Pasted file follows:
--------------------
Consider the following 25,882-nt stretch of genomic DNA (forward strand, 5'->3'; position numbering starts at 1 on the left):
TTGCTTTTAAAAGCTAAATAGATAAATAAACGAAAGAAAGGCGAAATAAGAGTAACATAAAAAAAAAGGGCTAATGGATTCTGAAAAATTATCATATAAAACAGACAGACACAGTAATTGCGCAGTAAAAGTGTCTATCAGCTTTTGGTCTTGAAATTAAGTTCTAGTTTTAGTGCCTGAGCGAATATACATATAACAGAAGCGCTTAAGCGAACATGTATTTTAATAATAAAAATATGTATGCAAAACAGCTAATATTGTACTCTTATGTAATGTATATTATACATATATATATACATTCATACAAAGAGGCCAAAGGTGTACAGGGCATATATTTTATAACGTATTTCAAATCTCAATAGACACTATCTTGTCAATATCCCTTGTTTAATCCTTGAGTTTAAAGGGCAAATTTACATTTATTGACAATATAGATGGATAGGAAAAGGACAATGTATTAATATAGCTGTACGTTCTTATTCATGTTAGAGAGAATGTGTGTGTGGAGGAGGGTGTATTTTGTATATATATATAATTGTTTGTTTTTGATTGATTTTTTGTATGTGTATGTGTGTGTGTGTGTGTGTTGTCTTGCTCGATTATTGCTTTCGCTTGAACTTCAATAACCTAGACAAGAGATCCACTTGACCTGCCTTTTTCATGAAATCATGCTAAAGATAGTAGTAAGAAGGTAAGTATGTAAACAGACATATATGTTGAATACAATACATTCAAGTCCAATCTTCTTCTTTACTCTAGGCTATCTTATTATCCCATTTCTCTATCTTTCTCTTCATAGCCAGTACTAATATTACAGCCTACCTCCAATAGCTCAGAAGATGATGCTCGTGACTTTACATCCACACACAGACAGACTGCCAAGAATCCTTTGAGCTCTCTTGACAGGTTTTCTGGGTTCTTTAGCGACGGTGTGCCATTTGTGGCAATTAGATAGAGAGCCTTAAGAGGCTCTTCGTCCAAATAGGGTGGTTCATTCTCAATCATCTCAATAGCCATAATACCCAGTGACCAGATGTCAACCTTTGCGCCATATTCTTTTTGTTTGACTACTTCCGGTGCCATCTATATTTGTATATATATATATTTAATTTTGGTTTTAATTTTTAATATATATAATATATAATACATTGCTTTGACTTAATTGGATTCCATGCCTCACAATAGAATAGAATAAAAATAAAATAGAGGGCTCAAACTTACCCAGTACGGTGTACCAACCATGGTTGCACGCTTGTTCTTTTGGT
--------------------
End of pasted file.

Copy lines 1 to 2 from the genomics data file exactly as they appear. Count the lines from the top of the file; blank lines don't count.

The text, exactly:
Consider the following 25,882-nt stretch of genomic DNA (forward strand, 5'->3'; position numbering starts at 1 on the left):
TTGCTTTTAAAAGCTAAATAGATAAATAAACGAAAGAAAGGCGAAATAAGAGTAACATAAAAAAAAAGGGCTAATGGATTCTGAAAAATTATCATATAAAACAGACAGACACAGTAATTGCGCAGTAAAAGTGTCTATCAGCTTTTGGTCTTGAAATTAAGTTCTAGTTTTAGTGCCTGAGCGAATATACATATAACAGAAGCGCTTAAGCGAACATGTATTTTAATAATAAAAATATGTATGCAAAACAGCTAATATTGTACTCTTATGTAATGTATATTATACATATATATATACATTCATACAAAGAGGCCAAAGGTGTACAGGGCATATATTTTATAACGTATTTCAAATCTCAATAGACACTATCTTGTCAATATCCCTTGTTTAATCCTTGAGTTTAAAGGGCAAATTTACATTTATTGACAATATAGATGGATAGGAAAAGGACAATGTATTAATATAGCTGTACGTTCTTATTCATGTTAGAGAGAATGTGTGTGTGGAGGAGGGTGTATTTTGTATATATATATAATTGTTTGTTTTTGATTGATTTTTTGTATGTGTATGTGTGTGTGTGTGTGTGTTGTCTTGCTCGATTATTGCTTTCGCTTGAACTTCAATAACCTAGACAAGAGATCCACTTGACCTGCCTTTTTCATGAAATCATGCTAAAGATAGTAGTAAGAAGGTAAGTATGTAAACAGACATATATGTTGAATACAATACATTCAAGTCCAATCTTCTTCTTTACTCTAGGCTATCTTATTATCCCATTTCTCTATCTTTCTCTTCATAGCCAGTACTAATATTACAGCCTACCTCCAATAGCTCAGAAGATGATGCTCGTGACTTTACATCCACACACAGACAGACTGCCAAGAATCCTTTGAGCTCTCTTGACAGGTTTTCTGGGTTCTTTAGCGACGGTGTGCCATTTGTGGCAATTAGATAGAGAGCCTTAAGAGGCTCTTCGTCCAAATAGGGTGGTTCATTCTCAATCATCTCAATAGCCATAATACCCAGTGACCAGATGTCAACCTTTGCGCCATATTCTTTTTGTTTGACTACTTCCGGTGCCATCTATATTTGTATATATATATATTTAATTTTGGTTTTAATTTTTAATATATATAATATATAATACATTGCTTTGACTTAATTGGATTCCATGCCTCACAATAGAATAGAATAAAAATAAAATAGAGGGCTCAAACTTACCCAGTACGGTGTACCAACCATGGTTGCACGCTTGTTCTTTTGGT